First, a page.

By Edward Davis | The Playlist November 15, 2013 at 4:00PM
Have you ever been in a meeting with someone and you vehemently affirm why something is a terrible idea, state your case with myriad examples and while you’re talking, glowering across the table, you notice the subject in question nodding their head in agreement, but you have that horrible nagging sensation that they’re not really listening to you at all? This is how we picture conversations between Martin Scorsese, Robert De Niro and Paul Schrader about a proposed “Taxi Driver” sequel.
The idea has come up several times over the years, mostly spurned on by De Niro in the 1990s. It was quickly quashed. In a very candid Reddit AMA earlier this year, Schrader said, in no uncertain terms, that he shut the actor’s idea down immediately. “[Robert] De Niro suggested [a 'Taxi Driver' sequel] to Marty and I about 15 years ago and I told him it was the dumbest idea that I've ever heard,” he wrote. “I told him that character had died not more than 6 months after that movie was over. He was on a death trip and was gonna succeed the next time.”
Hard to argue with Schrader’s opinion. Travis Bickle was unhinged and had a death wish. One way or another, he was going to find his form of twisted salvation. Scorsese himself would never do such a thing if Schrader, the author of the idea, wasn’t on board and as recent as two years ago he dispelled that notion. “No, that came and went,” he said dismissively of that idea in a 2011 interview. Of course the rumor of a “Taxi Driver” remake did come up via Lars Von Trier and the Danish press, but that actually turned out to be a “Five Obstructions”-esque project that Scorsese quickly disassociated himself with after Von Trier’s foolish Nazi-gate fiasco at Cannes that year (and it doesn’t sound like it’s coming back any time soon).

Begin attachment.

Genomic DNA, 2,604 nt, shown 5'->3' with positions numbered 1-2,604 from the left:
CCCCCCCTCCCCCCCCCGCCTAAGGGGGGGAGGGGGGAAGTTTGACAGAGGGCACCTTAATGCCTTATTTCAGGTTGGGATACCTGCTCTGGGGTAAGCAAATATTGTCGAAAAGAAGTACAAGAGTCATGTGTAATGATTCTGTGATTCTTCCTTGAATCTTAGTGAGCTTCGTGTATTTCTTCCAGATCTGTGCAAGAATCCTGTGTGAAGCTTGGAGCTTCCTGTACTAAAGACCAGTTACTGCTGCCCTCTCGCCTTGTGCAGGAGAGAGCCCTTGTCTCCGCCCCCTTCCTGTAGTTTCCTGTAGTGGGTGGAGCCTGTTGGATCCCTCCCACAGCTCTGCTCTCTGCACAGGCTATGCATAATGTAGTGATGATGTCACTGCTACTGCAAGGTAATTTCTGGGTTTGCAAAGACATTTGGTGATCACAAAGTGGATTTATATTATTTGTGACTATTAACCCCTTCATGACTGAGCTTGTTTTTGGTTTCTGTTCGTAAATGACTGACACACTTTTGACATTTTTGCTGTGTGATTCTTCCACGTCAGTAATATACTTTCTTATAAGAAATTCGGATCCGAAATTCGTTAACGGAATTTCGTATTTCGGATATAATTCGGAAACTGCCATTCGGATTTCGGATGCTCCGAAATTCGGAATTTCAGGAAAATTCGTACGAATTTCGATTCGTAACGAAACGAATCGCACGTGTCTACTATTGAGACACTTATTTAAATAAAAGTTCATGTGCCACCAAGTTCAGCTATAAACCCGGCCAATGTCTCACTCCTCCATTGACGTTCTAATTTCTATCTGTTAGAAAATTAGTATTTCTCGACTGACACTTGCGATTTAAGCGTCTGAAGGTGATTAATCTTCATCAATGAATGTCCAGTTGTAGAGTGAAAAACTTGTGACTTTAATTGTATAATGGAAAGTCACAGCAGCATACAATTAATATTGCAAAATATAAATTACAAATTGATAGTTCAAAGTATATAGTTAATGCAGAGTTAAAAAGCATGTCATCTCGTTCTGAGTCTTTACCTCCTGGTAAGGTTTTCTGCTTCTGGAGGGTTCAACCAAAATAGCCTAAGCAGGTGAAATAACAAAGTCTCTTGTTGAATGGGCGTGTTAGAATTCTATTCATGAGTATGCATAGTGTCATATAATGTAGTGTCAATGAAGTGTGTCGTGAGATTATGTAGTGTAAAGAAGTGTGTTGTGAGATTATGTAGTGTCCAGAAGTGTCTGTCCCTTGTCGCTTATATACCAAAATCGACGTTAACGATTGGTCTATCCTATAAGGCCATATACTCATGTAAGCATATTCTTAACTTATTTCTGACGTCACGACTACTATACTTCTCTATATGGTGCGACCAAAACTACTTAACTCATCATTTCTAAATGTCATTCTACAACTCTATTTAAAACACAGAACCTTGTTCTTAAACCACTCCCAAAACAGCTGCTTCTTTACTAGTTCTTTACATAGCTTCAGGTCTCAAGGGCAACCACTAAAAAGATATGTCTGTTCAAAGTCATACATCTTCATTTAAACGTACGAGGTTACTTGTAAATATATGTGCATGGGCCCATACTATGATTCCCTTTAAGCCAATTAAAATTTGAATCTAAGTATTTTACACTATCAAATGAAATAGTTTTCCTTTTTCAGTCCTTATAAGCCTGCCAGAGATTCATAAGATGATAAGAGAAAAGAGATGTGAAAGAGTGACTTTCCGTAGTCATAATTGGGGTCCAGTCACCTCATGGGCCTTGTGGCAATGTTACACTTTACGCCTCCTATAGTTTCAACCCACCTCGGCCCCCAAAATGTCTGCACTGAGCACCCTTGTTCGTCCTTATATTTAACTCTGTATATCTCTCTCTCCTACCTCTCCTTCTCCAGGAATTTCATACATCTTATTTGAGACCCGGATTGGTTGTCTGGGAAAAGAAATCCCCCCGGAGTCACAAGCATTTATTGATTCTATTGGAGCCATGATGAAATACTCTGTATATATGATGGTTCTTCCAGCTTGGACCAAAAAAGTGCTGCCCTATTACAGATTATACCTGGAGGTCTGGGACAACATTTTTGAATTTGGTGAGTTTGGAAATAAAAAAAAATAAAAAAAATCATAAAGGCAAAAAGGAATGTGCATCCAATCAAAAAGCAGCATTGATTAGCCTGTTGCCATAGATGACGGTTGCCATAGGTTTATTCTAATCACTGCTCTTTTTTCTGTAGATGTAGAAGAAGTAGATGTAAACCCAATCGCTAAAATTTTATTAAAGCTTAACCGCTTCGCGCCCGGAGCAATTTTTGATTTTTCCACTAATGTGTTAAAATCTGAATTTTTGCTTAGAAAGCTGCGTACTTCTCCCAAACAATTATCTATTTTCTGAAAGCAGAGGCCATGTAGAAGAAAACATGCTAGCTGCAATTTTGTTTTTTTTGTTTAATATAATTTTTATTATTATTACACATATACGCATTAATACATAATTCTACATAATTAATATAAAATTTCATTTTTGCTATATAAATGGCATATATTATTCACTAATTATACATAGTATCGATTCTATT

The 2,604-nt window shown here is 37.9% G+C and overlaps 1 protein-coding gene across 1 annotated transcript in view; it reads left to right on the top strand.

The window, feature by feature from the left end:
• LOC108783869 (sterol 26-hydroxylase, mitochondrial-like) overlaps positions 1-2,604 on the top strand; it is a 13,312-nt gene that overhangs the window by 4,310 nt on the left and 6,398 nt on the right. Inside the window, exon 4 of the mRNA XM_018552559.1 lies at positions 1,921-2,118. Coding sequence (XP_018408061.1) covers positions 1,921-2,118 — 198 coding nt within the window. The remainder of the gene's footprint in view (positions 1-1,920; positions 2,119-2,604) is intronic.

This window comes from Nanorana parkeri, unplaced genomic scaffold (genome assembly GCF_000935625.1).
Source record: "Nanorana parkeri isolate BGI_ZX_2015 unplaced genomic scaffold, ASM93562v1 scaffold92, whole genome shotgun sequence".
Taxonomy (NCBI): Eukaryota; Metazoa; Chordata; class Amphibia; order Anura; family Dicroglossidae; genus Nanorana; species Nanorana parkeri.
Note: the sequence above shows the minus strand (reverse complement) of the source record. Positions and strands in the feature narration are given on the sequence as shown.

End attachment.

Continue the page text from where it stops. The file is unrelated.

That’s not stopping De Niro, though the actor, to his credit, does seem to realize it’s never going to happen. "Yeah, well, I had that idea," he told the Guardian recently. "I said, why don't we write something? And I talked to Marty and Paul did take a shot at something, whether it was an outline or a script, I forget. But somehow we didn't feel it was right and it didn't take off."
But he’s still interested. "But I'd like to see where Travis is today. There was something about the guy—all that rage and alienation, that's what the city can do to you. I mean, Marty and I are from New York and even we can feel alienated."
Thoughts? Hell, even in that aforementioned 2011 interview Scorsese sounds like he’s much more interested in reteaming with De Niro for “The Irishman” (which is supposed to co-star the power team of Al Pacino, Joe Pesci and Harvey Keitel). And at this point, the 70-year-old filmmaker still has several more passion projects he’d like to make before he calls it a day, including “Silence” and his mooted “Sinatra” biopic. Given their rate of development (slow, several years), we’d be surprised if he gets to these three, let alone a “Taxi Driver” sequel no one really wants to make outside of De Niro. Let it rest, guy.